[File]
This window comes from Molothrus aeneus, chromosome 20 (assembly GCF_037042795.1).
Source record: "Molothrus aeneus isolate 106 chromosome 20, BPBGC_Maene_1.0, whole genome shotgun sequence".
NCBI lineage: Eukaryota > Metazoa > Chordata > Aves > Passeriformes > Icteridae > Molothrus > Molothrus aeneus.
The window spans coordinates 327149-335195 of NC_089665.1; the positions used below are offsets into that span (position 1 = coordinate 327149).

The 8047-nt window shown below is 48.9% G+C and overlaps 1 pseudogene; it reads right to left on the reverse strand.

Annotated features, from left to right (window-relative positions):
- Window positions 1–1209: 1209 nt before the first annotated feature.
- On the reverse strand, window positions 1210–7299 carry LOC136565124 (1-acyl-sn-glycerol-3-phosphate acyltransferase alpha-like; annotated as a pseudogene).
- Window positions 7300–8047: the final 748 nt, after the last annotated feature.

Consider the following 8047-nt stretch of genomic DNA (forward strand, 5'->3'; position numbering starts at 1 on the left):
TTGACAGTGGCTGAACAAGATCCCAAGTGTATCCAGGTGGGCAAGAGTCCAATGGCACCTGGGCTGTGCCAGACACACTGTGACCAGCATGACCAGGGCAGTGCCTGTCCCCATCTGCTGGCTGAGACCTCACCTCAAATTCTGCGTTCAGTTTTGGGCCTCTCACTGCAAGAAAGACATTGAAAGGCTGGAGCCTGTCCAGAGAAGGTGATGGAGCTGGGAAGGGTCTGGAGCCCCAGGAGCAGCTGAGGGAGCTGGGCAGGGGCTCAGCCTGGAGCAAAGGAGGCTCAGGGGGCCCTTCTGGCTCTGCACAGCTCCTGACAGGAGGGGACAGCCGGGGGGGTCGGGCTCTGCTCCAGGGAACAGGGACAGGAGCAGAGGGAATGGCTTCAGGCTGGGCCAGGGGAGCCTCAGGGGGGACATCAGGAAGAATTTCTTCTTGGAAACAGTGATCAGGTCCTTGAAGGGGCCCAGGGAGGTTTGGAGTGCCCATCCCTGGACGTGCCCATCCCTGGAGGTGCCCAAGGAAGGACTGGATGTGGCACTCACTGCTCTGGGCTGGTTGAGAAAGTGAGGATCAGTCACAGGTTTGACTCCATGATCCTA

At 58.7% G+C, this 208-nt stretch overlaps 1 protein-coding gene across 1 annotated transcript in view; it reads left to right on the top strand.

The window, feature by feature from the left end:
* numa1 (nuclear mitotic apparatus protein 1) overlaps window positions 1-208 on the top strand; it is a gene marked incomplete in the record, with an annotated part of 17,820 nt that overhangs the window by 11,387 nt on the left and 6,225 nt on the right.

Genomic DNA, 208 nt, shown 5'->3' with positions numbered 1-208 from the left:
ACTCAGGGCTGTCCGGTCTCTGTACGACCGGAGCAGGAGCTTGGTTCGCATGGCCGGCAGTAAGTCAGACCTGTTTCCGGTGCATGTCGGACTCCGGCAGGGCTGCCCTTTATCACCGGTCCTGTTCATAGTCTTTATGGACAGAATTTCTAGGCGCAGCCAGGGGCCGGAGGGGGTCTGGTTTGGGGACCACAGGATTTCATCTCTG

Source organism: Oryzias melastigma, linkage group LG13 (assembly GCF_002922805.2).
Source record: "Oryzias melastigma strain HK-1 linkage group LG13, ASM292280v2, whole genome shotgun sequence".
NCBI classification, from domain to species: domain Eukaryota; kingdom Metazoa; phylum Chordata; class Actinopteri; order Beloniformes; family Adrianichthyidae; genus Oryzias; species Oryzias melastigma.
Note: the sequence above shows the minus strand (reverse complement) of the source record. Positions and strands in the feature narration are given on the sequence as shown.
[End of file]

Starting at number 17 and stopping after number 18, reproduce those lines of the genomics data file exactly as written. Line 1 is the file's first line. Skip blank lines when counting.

Source organism: Oryzias melastigma, linkage group LG13 (assembly GCF_002922805.2).
Source record: "Oryzias melastigma strain HK-1 linkage group LG13, ASM292280v2, whole genome shotgun sequence".